Some journeys you take so often that eventually you stop noticing you’re on a journey. Your brain decides the intricate details of the trip are no longer important and your focus shifts inwards to thoughts and daydreams. In my last year of university I took an hour long commute, and most days I’d step onto the train and within the blink of an eye I’d arrive at my stop.
This jump inward doesn’t just happen while travelling. It happens wherever you go. From the first moment you step into a new environment your brain is training itself to block out details for the next time you visit. This is why new environments can create anxiety. Your brain overflows with information and it doesn’t know how to cope. At home your brain can shut off. It knows everything, so you can relax.
Have you ever noticed how a long walk through a new environment seems to take forever? Your mind is so conscious, taking in all the details that you don’t get a chance to daydream. Walking back you always say to yourself “it seemed shorter on the return.” This is because your brain is less conscious of the environment, you’ve already seen it, so you’ve got more time to lose in your mind.
The main problem with all of this is that after a while, your brain becomes so lazy that it ignores small changes in regular environments. It’s just not important to notice them. You never realise the seasons are changing, a tree losing colour, leaves falling off the tree and later leaves growing back. Often you wont notice a change, then one day suddenly you realise something’s happened. Your garden is filled with flowers, but it wasn’t like that yesterday…was it?
With all of this in mind a lot of people probably haven’t noticed one thing: it’s blackberry season. I missed it myself. When I walk, I walk with my eyes on the horizon, often missing anything around me. Walking a new path recently though, I noticed some blackberries. After realising they were there I decided to consciously search for more. For a few days I decided to glance at every bush I passed to see if it contained blackberries. The results really astonished me. Quite simply there are blackberries everywhere. Any green area is almost guaranteed to contain a blackberry plant and this is good news for jamists and pie makers a like.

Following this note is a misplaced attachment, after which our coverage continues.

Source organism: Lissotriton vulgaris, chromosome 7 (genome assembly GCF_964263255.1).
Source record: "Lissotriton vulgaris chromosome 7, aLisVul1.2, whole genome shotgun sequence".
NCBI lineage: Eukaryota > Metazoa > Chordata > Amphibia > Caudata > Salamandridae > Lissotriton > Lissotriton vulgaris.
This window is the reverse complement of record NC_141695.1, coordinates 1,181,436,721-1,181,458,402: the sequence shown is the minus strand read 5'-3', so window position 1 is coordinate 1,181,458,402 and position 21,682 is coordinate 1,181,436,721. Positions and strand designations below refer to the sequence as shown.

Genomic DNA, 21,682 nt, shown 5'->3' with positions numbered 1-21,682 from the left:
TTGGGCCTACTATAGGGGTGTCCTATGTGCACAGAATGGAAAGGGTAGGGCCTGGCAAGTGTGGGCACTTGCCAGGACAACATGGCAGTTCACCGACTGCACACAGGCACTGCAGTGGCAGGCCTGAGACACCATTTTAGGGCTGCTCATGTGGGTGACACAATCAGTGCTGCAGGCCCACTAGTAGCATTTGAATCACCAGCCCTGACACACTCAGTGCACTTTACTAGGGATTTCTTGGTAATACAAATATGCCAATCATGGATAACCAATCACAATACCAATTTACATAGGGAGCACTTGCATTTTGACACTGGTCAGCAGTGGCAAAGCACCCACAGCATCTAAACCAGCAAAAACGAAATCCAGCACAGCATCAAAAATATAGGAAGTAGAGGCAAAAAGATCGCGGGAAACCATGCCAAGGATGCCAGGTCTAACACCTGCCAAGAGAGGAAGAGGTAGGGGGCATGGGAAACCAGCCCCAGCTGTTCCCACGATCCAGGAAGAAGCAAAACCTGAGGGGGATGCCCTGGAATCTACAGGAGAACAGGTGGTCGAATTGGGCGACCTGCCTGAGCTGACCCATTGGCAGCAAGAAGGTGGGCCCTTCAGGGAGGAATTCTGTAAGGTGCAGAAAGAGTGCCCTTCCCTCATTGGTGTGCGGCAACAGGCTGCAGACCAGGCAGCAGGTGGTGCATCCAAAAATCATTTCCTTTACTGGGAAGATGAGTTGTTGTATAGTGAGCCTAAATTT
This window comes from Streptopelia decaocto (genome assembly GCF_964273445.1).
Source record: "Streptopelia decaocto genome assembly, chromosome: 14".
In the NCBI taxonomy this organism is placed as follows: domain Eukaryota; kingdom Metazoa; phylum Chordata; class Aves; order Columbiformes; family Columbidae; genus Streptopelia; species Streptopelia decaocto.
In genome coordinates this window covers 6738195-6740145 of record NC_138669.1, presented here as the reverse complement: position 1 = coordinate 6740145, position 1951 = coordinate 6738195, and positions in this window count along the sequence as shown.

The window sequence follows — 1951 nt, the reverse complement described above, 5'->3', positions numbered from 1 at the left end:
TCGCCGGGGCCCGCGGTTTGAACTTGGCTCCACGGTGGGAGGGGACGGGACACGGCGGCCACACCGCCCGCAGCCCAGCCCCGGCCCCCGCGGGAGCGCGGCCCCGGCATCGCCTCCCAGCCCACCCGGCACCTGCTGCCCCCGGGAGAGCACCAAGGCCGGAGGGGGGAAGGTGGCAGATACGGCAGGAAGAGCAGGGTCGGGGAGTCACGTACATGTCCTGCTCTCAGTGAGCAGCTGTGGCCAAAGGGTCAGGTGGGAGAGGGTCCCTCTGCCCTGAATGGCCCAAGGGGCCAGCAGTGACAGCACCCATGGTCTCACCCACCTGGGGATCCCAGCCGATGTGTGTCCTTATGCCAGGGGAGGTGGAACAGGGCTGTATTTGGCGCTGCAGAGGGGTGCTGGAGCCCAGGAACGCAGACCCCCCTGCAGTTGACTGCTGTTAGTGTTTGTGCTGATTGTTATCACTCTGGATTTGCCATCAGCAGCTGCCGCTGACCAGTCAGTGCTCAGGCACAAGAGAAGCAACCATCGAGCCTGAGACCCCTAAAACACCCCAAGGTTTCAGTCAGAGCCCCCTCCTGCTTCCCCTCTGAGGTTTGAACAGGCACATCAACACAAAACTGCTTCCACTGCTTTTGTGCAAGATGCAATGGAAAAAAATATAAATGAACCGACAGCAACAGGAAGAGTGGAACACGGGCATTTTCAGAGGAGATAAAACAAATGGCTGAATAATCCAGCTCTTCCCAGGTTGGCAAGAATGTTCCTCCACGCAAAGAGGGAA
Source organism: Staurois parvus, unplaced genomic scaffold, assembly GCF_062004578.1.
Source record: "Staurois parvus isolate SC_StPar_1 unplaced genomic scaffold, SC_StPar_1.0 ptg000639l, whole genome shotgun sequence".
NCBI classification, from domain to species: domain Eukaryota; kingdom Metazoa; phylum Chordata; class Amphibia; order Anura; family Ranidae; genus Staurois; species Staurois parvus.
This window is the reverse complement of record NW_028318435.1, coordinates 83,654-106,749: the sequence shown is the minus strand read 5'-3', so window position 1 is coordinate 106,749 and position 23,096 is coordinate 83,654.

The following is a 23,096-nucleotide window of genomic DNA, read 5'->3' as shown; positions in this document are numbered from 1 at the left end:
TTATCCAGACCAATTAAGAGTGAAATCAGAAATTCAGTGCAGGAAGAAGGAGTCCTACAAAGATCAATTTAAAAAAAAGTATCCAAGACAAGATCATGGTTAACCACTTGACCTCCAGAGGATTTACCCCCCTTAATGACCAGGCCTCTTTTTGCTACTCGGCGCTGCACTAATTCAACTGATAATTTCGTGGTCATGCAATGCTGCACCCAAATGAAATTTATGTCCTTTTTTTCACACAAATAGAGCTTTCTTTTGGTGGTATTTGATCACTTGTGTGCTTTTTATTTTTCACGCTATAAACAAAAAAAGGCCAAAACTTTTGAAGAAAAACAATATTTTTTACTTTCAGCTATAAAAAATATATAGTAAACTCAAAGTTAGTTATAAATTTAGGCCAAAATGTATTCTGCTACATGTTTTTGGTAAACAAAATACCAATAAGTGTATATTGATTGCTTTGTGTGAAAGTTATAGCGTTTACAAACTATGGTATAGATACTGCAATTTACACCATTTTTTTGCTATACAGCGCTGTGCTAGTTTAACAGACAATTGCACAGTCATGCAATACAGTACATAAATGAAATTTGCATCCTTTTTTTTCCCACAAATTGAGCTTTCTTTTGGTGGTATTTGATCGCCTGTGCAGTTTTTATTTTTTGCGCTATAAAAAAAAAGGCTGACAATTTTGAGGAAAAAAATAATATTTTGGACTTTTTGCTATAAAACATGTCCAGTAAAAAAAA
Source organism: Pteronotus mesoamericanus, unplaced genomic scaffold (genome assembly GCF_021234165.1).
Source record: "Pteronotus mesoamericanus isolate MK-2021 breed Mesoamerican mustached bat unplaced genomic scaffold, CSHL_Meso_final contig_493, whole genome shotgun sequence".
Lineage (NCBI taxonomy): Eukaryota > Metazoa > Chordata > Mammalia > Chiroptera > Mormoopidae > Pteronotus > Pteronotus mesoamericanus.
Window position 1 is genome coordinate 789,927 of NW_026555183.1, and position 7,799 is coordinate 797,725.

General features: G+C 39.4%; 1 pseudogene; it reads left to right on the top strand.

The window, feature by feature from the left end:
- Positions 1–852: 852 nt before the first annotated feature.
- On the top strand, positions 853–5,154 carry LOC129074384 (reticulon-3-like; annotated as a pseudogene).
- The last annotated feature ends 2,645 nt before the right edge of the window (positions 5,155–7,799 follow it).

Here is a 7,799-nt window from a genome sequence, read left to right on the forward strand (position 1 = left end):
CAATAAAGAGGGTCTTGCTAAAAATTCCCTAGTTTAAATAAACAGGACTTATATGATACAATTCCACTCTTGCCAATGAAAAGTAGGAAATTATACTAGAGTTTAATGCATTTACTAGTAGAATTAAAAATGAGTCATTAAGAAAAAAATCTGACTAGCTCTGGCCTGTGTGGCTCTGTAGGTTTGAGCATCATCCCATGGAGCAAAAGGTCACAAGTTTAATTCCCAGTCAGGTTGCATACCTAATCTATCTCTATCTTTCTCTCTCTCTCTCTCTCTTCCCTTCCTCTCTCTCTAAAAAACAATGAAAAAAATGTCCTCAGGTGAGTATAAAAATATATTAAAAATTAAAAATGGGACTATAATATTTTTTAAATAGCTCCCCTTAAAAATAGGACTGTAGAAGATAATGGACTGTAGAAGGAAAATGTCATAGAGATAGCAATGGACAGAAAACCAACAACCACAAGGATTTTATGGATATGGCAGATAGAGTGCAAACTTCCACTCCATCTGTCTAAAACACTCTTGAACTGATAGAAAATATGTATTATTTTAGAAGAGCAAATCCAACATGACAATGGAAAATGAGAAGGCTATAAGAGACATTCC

Knowing that there were a wealth of blackberries out there I set out with my sister to go and pick some from a few patches I’d scouted out. The first was a large bush outside a pub. The berries were very small and tarte, but there were dozens of them, all perfectly ripe. In the ten minutes while we were picking almost a dozen people passed by. I wonder why a blackberry bush that is passed so often is never picked? Either people just don’t notice it, or worse, people can’t be bothered to pick it. Both seem reasonable, especially after a few people made the point to me that “you could buy them from the shops for a few quid!”
This to me is pretty stupid argument. “Why pick free fruit, when you could pay for it?” It’s disappointing to know so many people are so out of touch with their food nowadays (me included!) and that it’s come to a point where people can’t even be bothered to spend half an hour picking fruit. People no longer care about food or where it comes from, as long as it’s easy to get. We can’t even be arsed to do simple things because we can pay to have them already done for us. Isn’t this called laziness? Personally I believe there’s great satisfaction in picking your own fruit. Plus it tastes so much better than fruit in the shops!
After picking over the pub bush I looked into my container to see I’d only picked a small amount of berries. The variety of berries on the bush were small but with a very high yield. “We need to find a patch with bigger berries!” I told my sister. So we went off to another bush, this time a small one hanging over a garden fence. Unfortunately this bush wasn’t too large and I only managed to nab a few tiny berries off it. Nevermind though, there’s always going to be more about.
Before heading to our next bush, my sister and I decided to go to her house to pull some apples from the tree in her garden. My plan was to made an apple and blackberry pie. As we pulled up to the house my sister suddenly remembered “oh, I think I have a blackberry bush in my back garden. You might want to look at that.”
Heading into the back garden I went straight for the blackberry bush. It was one of the largest I’d ever seen, hanging over the entire fence of her back garden. The berries were five times the size of the ones we’d previously picked and totally ripe. “I didn’t even realise this was here” she said. It’s amazing what you don’t notice until you really look, even in your own back garden!
Within five minutes I’d managed to pick around two and a half pounds of berries and ate probably another half pound. As well as being large the berries were sweet and barely sharp at all. Perfect for a pie.